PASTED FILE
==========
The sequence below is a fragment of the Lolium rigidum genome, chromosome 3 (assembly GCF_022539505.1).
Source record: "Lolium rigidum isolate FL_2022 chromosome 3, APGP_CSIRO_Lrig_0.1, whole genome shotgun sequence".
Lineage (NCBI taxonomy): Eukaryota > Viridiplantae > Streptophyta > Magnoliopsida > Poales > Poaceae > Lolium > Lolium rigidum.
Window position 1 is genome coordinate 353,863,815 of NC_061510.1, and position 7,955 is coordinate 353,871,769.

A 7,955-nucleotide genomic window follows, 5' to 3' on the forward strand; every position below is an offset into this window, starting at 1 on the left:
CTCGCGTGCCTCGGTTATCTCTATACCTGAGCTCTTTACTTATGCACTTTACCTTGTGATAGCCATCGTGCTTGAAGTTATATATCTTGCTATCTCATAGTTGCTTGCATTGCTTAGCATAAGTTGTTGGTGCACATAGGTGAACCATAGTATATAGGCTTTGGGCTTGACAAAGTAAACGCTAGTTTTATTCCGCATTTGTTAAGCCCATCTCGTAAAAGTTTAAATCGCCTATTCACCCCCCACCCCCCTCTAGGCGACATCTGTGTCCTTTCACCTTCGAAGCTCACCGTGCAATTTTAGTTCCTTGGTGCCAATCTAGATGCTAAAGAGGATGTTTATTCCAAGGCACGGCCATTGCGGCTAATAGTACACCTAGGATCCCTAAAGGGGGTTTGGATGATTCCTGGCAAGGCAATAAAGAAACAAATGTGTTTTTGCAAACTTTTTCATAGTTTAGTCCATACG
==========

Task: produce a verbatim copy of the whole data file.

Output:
The sequence below is a fragment of the Lolium rigidum genome, chromosome 3 (assembly GCF_022539505.1).
Source record: "Lolium rigidum isolate FL_2022 chromosome 3, APGP_CSIRO_Lrig_0.1, whole genome shotgun sequence".
Lineage (NCBI taxonomy): Eukaryota > Viridiplantae > Streptophyta > Magnoliopsida > Poales > Poaceae > Lolium > Lolium rigidum.
Window position 1 is genome coordinate 353,863,815 of NC_061510.1, and position 7,955 is coordinate 353,871,769.

A 7,955-nucleotide genomic window follows, 5' to 3' on the forward strand; every position below is an offset into this window, starting at 1 on the left:
CTCGCGTGCCTCGGTTATCTCTATACCTGAGCTCTTTACTTATGCACTTTACCTTGTGATAGCCATCGTGCTTGAAGTTATATATCTTGCTATCTCATAGTTGCTTGCATTGCTTAGCATAAGTTGTTGGTGCACATAGGTGAACCATAGTATATAGGCTTTGGGCTTGACAAAGTAAACGCTAGTTTTATTCCGCATTTGTTAAGCCCATCTCGTAAAAGTTTAAATCGCCTATTCACCCCCCACCCCCCTCTAGGCGACATCTGTGTCCTTTCACCTTCGAAGCTCACCGTGCAATTTTAGTTCCTTGGTGCCAATCTAGATGCTAAAGAGGATGTTTATTCCAAGGCACGGCCATTGCGGCTAATAGTACACCTAGGATCCCTAAAGGGGGTTTGGATGATTCCTGGCAAGGCAATAAAGAAACAAATGTGTTTTTGCAAACTTTTTCATAGTTTAGTCCATACG